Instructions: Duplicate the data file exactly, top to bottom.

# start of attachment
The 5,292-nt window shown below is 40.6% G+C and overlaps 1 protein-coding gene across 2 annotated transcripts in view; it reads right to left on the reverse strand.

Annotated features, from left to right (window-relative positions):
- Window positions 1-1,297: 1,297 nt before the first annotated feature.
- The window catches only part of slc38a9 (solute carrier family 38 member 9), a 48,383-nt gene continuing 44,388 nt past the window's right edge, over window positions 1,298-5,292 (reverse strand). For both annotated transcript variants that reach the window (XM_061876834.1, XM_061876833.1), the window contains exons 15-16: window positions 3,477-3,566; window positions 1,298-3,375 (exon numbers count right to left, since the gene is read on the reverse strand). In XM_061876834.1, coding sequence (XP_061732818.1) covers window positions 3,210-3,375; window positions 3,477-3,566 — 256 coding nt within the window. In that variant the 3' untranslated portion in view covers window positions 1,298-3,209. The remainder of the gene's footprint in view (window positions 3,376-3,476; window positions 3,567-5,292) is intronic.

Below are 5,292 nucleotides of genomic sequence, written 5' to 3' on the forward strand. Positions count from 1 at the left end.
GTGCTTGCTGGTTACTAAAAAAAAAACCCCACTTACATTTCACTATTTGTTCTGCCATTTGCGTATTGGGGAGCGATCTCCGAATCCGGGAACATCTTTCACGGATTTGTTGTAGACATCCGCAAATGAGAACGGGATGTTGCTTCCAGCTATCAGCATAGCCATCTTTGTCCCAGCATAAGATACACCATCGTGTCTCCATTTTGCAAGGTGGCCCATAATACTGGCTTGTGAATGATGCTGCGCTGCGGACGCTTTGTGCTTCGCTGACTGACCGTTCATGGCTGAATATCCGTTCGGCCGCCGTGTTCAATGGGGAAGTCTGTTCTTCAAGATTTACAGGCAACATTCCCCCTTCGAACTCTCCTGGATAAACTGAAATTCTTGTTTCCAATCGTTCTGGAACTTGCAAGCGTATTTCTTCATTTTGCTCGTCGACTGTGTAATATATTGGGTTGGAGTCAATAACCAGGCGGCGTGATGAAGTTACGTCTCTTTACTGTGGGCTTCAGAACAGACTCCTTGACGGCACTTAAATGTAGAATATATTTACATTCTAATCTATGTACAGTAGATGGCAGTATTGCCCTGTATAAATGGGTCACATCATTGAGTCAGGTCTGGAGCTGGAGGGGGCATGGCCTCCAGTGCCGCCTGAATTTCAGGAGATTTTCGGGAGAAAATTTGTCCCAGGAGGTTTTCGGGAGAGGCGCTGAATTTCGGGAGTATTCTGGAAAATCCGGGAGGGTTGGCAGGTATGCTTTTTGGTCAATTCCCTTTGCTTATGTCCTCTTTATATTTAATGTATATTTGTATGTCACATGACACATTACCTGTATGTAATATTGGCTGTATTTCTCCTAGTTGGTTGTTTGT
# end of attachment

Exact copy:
The 5,292-nt window shown below is 40.6% G+C and overlaps 1 protein-coding gene across 2 annotated transcripts in view; it reads right to left on the reverse strand.

Annotated features, from left to right (window-relative positions):
- Window positions 1-1,297: 1,297 nt before the first annotated feature.
- The window catches only part of slc38a9 (solute carrier family 38 member 9), a 48,383-nt gene continuing 44,388 nt past the window's right edge, over window positions 1,298-5,292 (reverse strand). For both annotated transcript variants that reach the window (XM_061876834.1, XM_061876833.1), the window contains exons 15-16: window positions 3,477-3,566; window positions 1,298-3,375 (exon numbers count right to left, since the gene is read on the reverse strand). In XM_061876834.1, coding sequence (XP_061732818.1) covers window positions 3,210-3,375; window positions 3,477-3,566 — 256 coding nt within the window. In that variant the 3' untranslated portion in view covers window positions 1,298-3,209. The remainder of the gene's footprint in view (window positions 3,376-3,476; window positions 3,567-5,292) is intronic.

Below are 5,292 nucleotides of genomic sequence, written 5' to 3' on the forward strand. Positions count from 1 at the left end.
GTGCTTGCTGGTTACTAAAAAAAAAACCCCACTTACATTTCACTATTTGTTCTGCCATTTGCGTATTGGGGAGCGATCTCCGAATCCGGGAACATCTTTCACGGATTTGTTGTAGACATCCGCAAATGAGAACGGGATGTTGCTTCCAGCTATCAGCATAGCCATCTTTGTCCCAGCATAAGATACACCATCGTGTCTCCATTTTGCAAGGTGGCCCATAATACTGGCTTGTGAATGATGCTGCGCTGCGGACGCTTTGTGCTTCGCTGACTGACCGTTCATGGCTGAATATCCGTTCGGCCGCCGTGTTCAATGGGGAAGTCTGTTCTTCAAGATTTACAGGCAACATTCCCCCTTCGAACTCTCCTGGATAAACTGAAATTCTTGTTTCCAATCGTTCTGGAACTTGCAAGCGTATTTCTTCATTTTGCTCGTCGACTGTGTAATATATTGGGTTGGAGTCAATAACCAGGCGGCGTGATGAAGTTACGTCTCTTTACTGTGGGCTTCAGAACAGACTCCTTGACGGCACTTAAATGTAGAATATATTTACATTCTAATCTATGTACAGTAGATGGCAGTATTGCCCTGTATAAATGGGTCACATCATTGAGTCAGGTCTGGAGCTGGAGGGGGCATGGCCTCCAGTGCCGCCTGAATTTCAGGAGATTTTCGGGAGAAAATTTGTCCCAGGAGGTTTTCGGGAGAGGCGCTGAATTTCGGGAGTATTCTGGAAAATCCGGGAGGGTTGGCAGGTATGCTTTTTGGTCAATTCCCTTTGCTTATGTCCTCTTTATATTTAATGTATATTTGTATGTCACATGACACATTACCTGTATGTAATATTGGCTGTATTTCTCCTAGTTGGTTGTTTGT